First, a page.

“I remember clearly being at my cousin’s place and my aunty got a call from my mum asking her to bring me home,” she says. “At the time they couldn’t tell me what had happened, they just said dad had passed. I was still very young and had no knowledge of depression, so I didn’t ask any more questions.”
When Torika’s mother eventually told her more about her dad’s state of mind at the time of his death, and how his depression had not gone away as they had thought, it not only led to her own experience of depression, but also sparked a desire in her to tell both their stories in the hope that it would help others.
“My dad became depressed because he had ‘work troubles’ and couldn’t provide for his family,” she says. “My mother was successful in her work and took over the role of provider and I think he took this to heart – his values were conflicted.
“We found out he was depressed and took him to the doctor, where he was prescribed medication. But no counselling was offered with the prescription, and my dad refused to take the medication.
“After a few months, we thought he’d moved on and was feeling better, but now we know that he must have been still depressed.”
Torika says that an opportunity to speak out about mental health issues in Fiji came up this year when, at 15, she was invited to compete for the Miss World Fiji title. She was given special dispensation to enter the pageant underage, because “she had a powerful message to share” about mental health.
When she was crowned Miss World Fiji in April, she was stoked.
“A lot of Fijian teens experience depression, but support in our country is quite limited. There is no mental health facility in Nadi, only one in Suva. There are counsellors, but not enough to give people the help they need.”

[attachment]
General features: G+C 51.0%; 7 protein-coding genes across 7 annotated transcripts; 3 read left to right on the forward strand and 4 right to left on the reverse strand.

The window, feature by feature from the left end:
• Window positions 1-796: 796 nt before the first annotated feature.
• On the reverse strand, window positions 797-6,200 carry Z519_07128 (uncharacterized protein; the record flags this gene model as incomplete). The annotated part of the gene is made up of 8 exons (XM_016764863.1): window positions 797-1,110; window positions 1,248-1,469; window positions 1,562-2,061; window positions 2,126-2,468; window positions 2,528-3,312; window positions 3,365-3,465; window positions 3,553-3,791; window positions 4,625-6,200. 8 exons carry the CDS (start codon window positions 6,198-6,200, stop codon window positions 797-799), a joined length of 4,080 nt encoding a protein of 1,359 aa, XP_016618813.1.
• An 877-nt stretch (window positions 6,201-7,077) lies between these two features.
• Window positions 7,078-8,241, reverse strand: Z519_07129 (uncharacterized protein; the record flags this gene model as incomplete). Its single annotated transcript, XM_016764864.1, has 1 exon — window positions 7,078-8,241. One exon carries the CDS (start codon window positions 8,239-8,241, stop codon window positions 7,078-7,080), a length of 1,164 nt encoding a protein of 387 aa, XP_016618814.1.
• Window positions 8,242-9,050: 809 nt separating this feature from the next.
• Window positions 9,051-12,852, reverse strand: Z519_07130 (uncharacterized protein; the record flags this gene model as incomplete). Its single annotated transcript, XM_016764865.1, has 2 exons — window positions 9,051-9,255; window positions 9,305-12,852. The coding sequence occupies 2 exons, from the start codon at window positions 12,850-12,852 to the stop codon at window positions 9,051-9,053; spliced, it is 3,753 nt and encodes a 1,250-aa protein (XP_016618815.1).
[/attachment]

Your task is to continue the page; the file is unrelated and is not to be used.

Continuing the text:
Unfortunately, her plans were short-lived. Her win was the centre of controversy as not only was Torika younger than the Miss World rule book allowed, but her mixed Fijian/European heritage elicited comments that she was also “too blond” to represent Fiji internationally and should have a buiniga (the naturally fuzzy Fijian hairstyle).
“It really hurt me a lot that some people were saying I ‘wasn’t Fijian enough’,” Torika says. “I am proud of my identity as a Fijian and have never considered my people as racists.”
Although disappointed in the discrimination she’s been subject to, Torika has received a lot of support from her family and others who believe in her. “My family was always there and thought that what I was doing was correct,” she says.
And, in a flipside to the negative publicity, Torika has taken up speaking engagements in Fiji, which she is using to advocate on mental health issues. So far she has spoken at her old school, International School Nadi, and she’s the guest speaker at a tourism conference this month.
“I’m also trying to raise money for underprivileged Fijian children,” she says, “and do what I can to highlight mental illness in teenagers, so that they can get more support.”
This former pageant queen is battling stigma and discrimination by standing up and speaking out, and proving along the way that “beauty is in the eyes of the beholder”.
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